About halfway through the bachelor run and one thing I can say for sure, the fishing is better. I caught half a dozen fish in about an hour of fishing this morning including one bass that probably went 4 pounds. That’s the best fishing in more than a month. The interesting thing was that I caught that bass on a tiny spec jig while it was resting on the lake bottom. I was trolling with two rods and hooked a fish on one. When that happens I turn the electric motor off and reel in the fish. The other lure just drops to the bottom. Since I was fishing in about 8’ of water, it would be on the bottom a couple seconds after I turn off the motor. I started reeling in the other rod and it was quite heavy but that’s normal since the bottom is grassy and it’s routine to hook up in the grass when the lure sinks. Then it started actually moving in a new direction and I realized I had a fish on which turned out to be quite a nice bass. Ironically, my fishing neighbor went out after I got back in and an hour later was cleaning a really nice speckled perch which he had caught while bass fishing with a plastic worm. Neither of us had ever heard of catching a spec on a plastic worm. So I got a nice bass on a spec lure and he got a nice spec on a bass lure.

I talked to Nancy from St Thomas and she’s having a great time, meeting new quilting buddies from all over the country. There’s a quilt shop on St. Thomas, wouldn’t you know, and she bought some material from there. I’m guessing this is not the last McCall’s quilting cruise for her. My turn comes the first week in March, Spring Break. Tom and I make an annual trek to South Florida to fish for snook in the Loxahatchee River. Last year Simon went with us but he’s got bigger fish to fry this year. It’s usually a camping trip but this year we’re splurging and doing the cabins at the park instead of roughing it in a tent.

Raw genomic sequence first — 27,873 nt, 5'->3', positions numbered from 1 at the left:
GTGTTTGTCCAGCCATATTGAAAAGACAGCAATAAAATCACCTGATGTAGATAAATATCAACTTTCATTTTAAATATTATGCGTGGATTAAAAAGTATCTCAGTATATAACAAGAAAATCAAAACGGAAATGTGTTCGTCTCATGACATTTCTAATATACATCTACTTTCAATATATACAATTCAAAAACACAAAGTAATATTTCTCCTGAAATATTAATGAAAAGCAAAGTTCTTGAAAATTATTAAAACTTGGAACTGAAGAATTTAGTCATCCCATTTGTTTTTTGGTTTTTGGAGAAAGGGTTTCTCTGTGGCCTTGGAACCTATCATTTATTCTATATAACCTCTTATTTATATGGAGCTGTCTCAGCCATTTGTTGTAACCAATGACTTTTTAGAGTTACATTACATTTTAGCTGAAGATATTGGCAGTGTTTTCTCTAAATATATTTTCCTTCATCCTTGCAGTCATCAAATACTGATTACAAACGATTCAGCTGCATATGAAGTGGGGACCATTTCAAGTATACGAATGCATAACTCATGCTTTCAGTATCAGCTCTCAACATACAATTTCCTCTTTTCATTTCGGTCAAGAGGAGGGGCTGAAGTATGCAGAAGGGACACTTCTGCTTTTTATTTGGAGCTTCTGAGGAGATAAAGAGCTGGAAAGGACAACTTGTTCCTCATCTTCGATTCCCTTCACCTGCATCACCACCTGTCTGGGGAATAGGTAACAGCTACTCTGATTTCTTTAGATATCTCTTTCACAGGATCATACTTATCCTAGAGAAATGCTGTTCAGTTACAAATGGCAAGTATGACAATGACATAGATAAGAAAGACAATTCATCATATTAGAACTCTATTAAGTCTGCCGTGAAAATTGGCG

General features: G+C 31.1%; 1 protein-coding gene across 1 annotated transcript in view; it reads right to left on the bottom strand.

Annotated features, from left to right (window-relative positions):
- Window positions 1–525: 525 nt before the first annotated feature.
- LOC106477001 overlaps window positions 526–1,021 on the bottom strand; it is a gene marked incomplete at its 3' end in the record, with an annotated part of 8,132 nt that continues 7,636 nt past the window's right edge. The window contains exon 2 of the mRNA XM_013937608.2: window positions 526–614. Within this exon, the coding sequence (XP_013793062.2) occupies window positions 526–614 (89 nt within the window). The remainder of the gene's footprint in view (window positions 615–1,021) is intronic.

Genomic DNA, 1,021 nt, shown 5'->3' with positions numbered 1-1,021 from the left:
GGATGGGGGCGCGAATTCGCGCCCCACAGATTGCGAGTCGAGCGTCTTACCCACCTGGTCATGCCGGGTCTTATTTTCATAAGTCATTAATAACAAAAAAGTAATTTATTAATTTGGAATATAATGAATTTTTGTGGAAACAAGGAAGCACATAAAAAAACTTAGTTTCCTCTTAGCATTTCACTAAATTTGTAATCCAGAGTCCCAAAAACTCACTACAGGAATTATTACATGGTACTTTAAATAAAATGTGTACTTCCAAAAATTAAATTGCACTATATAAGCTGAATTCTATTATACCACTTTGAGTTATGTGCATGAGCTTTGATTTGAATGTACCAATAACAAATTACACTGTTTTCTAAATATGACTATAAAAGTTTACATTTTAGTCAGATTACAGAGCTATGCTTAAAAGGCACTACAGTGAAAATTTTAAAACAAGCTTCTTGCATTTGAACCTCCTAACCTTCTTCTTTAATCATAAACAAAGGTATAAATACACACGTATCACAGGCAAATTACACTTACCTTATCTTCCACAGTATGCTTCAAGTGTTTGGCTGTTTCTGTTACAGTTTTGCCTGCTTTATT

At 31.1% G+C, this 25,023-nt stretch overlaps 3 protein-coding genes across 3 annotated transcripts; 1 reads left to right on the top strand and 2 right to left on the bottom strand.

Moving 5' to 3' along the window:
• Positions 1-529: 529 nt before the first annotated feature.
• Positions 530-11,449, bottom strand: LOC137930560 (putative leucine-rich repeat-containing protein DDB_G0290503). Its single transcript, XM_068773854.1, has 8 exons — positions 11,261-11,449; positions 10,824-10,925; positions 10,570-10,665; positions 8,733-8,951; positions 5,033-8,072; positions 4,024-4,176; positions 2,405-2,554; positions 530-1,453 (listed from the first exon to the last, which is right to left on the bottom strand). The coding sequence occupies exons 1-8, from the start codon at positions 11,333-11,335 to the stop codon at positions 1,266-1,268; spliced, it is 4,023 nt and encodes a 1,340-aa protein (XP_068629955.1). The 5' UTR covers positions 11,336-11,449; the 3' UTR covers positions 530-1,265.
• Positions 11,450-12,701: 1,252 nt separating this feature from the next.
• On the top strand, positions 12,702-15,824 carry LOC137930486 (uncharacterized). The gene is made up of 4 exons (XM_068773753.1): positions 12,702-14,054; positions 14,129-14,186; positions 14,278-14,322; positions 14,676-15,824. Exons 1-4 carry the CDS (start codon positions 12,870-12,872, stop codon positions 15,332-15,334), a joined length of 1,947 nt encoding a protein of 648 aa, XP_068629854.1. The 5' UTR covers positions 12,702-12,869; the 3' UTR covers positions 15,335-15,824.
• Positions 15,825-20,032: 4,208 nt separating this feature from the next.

George came home yesterday, a week plus a day from when he went in for an out patient procedure. The doctor had to put all new leads on the pacemaker instead of just changing one as planned. He’s feeling 1000% better and now just has to be sure that the wound heals properly. He’s not supposed to do “anything” for two months and not lift his arms above his head. That’s the toughest part for George who is attracted to things like cutting and hauling firewood.

NEWS FROM THE EXPERIMENTAL KITCHEN
I mentioned roasting spinach in a previous post so today I decided to step it up a notch and try roasting a large Swiss Chard leaf. If you are familiar with Chard the leaves are much larger than spinach leaves and they have a thick stalk. Both the leaves and the stalks are edible. I stripped the leaf from the stalk, sprinkled both with olive oil and salt, and loaded them into the toaster oven to cook at 300 degrees for 5 minutes. The leaf came out with the texture of a potato chip and was much better than how I did a few months back with kale although, in fairness to kale, I didn’t experiment around to home in on the correct temp and time. Also I plan to revisit spinach using the same cooking parameters as seems right for the Swiss Chard. The stalk didn’t turn out crispy so I put it back for another 5 minutes with the same result, tough and stringy. I tried another leaf and reduced the temp to 275. The leaf retained the green color but not so good if you like crisp. Picked another leaf and cooked at 275 for 10 minutes. That seemed to do it – the leaf became crisp and mostly retained the green color. All in all, I think it’s way too much effort for so little return.

Spinach Chips?

I watched something very interesting from the window in the kitchen. We have a tangerine tree with 99.9% of the fruit gone and I happened to glance over at it and saw something hanging from one of the remaining tangerines, pecking away at it. Turned out to be an immature woodpecker clinging to the bottom of the tangerine and digging in for all he was worth. I don’t know if he was going for the seeds inside or the fruit pulp or just practicing on something softer than an oak tree. I thought they only ate bugs but maybe when they’re little guys, they are less picky. A couple hours later I went out and looked at the tangerine and spotted a couple more that had been worked on in the same way. Not sure if it was the same bird or multiples. The tangerines looked like carved halloween pumpkins, hollowed out with a smiley face. If I hadn’t seen the bird it all would have been a big mystery.